NHS Grampian has shelled out more than £7 million on private firms carrying out clinical procedures to help reduce waiting times at hospitals in the last three years.
The health board outsourced medics to work nights and weekends to treat patients in various departments, including general surgery, cardiology, gastroenterology and respiratory units.
Two private companies, Medinet and Tac, have been paid to treat more than 9,300 patients at Aberdeen Royal Infirmary, Aberdeen Health Village and Dr Gray’s Hospital in Elgin in the last year.
They saw 3,000 more patients in 2018-19 than the previous year, at a cost of more than £2.5m.
It comes after new figures showed 4,500 day-case admission patients were waiting longer than 12 weeks for treatment last December.
Scottish Conservative MSP for Aberdeenshire West Alexander Burnett said: “It’s quite clear our NHS staff are at breaking point and the health board is having to bring in private companies to reduce the waiting list pressure.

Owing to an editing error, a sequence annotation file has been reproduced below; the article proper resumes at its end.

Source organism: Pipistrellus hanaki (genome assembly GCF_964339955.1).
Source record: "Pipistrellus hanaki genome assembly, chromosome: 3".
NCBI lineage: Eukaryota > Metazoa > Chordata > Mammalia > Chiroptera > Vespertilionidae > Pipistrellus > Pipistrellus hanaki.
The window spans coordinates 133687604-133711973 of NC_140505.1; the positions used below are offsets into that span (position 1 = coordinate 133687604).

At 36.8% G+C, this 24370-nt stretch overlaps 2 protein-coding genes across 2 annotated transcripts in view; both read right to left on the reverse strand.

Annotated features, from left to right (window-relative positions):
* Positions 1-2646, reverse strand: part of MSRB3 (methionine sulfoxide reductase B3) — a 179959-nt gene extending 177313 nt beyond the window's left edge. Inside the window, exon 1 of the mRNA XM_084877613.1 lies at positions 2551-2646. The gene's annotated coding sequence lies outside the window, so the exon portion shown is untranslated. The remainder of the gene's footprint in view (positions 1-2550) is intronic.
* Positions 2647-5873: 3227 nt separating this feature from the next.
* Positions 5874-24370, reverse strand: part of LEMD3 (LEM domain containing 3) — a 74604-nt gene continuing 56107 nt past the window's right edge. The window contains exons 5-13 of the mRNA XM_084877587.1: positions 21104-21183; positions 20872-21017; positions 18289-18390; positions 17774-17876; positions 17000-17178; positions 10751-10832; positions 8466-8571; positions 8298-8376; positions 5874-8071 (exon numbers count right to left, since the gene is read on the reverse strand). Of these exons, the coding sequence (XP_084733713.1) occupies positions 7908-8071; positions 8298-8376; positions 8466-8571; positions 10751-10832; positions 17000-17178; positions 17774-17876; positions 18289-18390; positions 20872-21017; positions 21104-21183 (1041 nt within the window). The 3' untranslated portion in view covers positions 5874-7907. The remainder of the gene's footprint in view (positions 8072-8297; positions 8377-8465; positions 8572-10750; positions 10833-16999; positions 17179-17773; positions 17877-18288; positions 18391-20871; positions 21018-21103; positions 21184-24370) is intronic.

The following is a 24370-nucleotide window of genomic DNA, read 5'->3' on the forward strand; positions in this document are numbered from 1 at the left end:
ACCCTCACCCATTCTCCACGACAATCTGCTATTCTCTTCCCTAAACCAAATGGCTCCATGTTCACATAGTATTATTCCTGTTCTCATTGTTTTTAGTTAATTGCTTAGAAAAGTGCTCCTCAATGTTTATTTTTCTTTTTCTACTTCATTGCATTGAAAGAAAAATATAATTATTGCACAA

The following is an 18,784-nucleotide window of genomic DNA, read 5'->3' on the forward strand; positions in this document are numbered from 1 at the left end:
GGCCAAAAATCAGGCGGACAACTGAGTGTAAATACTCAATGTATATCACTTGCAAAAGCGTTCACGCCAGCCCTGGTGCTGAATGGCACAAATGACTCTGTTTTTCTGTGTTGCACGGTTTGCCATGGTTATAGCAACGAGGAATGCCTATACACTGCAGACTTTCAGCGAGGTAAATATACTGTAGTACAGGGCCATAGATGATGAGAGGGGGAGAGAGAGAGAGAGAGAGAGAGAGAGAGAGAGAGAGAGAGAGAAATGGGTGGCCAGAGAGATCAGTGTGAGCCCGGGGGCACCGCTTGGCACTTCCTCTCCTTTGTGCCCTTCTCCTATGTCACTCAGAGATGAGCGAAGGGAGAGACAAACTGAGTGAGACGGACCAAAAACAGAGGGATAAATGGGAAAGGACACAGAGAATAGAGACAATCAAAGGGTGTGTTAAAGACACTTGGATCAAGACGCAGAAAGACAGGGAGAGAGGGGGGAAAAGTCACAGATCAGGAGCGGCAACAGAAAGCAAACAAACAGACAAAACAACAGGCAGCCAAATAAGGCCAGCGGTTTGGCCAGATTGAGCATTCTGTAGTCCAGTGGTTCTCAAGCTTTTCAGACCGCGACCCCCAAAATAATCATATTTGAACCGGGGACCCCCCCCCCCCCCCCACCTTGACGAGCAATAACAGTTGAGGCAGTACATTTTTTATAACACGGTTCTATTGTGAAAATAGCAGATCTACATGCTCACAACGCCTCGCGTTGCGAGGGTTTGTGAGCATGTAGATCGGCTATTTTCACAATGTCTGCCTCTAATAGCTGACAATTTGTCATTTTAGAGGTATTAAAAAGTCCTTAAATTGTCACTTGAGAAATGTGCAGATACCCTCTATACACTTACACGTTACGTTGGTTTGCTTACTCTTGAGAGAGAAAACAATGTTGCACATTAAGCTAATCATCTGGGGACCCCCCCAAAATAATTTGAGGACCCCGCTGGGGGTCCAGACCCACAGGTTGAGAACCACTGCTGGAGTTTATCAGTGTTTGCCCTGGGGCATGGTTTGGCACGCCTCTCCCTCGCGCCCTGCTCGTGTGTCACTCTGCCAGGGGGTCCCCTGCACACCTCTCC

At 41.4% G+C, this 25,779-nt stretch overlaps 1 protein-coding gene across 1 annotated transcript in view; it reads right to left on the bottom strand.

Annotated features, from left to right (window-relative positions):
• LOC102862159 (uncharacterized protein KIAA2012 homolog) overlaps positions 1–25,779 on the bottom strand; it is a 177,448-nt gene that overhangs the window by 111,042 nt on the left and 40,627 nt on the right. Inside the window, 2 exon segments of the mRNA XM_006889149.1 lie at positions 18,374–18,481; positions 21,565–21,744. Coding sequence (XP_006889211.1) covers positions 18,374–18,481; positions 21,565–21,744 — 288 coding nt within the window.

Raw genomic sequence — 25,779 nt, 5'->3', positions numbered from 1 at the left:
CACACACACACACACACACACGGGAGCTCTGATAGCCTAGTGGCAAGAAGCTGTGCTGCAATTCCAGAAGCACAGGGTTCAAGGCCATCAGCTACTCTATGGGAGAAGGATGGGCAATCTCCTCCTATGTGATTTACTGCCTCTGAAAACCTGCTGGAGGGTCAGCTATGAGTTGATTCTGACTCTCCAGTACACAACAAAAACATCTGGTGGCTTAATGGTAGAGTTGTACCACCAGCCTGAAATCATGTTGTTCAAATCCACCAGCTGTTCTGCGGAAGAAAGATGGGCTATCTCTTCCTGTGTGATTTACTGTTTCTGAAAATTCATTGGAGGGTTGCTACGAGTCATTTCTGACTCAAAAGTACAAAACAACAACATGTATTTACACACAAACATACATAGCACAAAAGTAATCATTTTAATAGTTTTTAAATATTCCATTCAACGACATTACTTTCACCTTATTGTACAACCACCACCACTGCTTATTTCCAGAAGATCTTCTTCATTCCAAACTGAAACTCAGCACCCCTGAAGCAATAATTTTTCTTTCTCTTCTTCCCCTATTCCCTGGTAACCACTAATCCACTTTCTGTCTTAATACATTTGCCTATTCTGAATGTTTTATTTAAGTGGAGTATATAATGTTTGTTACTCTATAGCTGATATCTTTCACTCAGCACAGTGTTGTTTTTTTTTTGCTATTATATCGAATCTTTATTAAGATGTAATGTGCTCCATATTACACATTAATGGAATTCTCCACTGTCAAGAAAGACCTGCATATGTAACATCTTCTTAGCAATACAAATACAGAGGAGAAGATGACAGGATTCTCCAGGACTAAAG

“It’s positive NHS Grampian is trying to ease the situation but these figures show just how much the SNP government has abandoned both staff and patients and the effect it has on treatment outwith normal hours.
“The SNP government have sleepwalked into a staffing crisis and it’s clear NHS Grampian needs more support.”
The British Medical Association also urged the Scottish Government to deliver more funding for “under-resourced” health boards.
BMA Scotland chairman Dr Lewis Morrison said: “The NHS has to be properly resourced to ensure patients get appointments, tests and treatments in an appropriate timescale, and the use of private providers clearly indicates the NHS can’t currently meet all that need in-house, particularly when subjected to current waiting times targets.”
An NHS Grampian spokeswoman said: “We only approach private providers for assistance when all NHS options have been exhausted.
“They provide us with additional capacity for a fixed term which enables us to clear waiting lists. How quickly patients will be seen will depend on the speciality involved and the nature of the patient’s condition.”
A Scottish Government spokeswoman said: “We remain absolutely committed to keeping our NHS true to its founding principles – publicly-owned, publicly-operated, and free at the point of need, as clearly evidenced by our actions and decisions.
“The selective use of the independent sector by health boards to address specific short-term capacity issues represents only a fraction of the procedures carried out by the NHS. This is the case here with NHS Grampian.”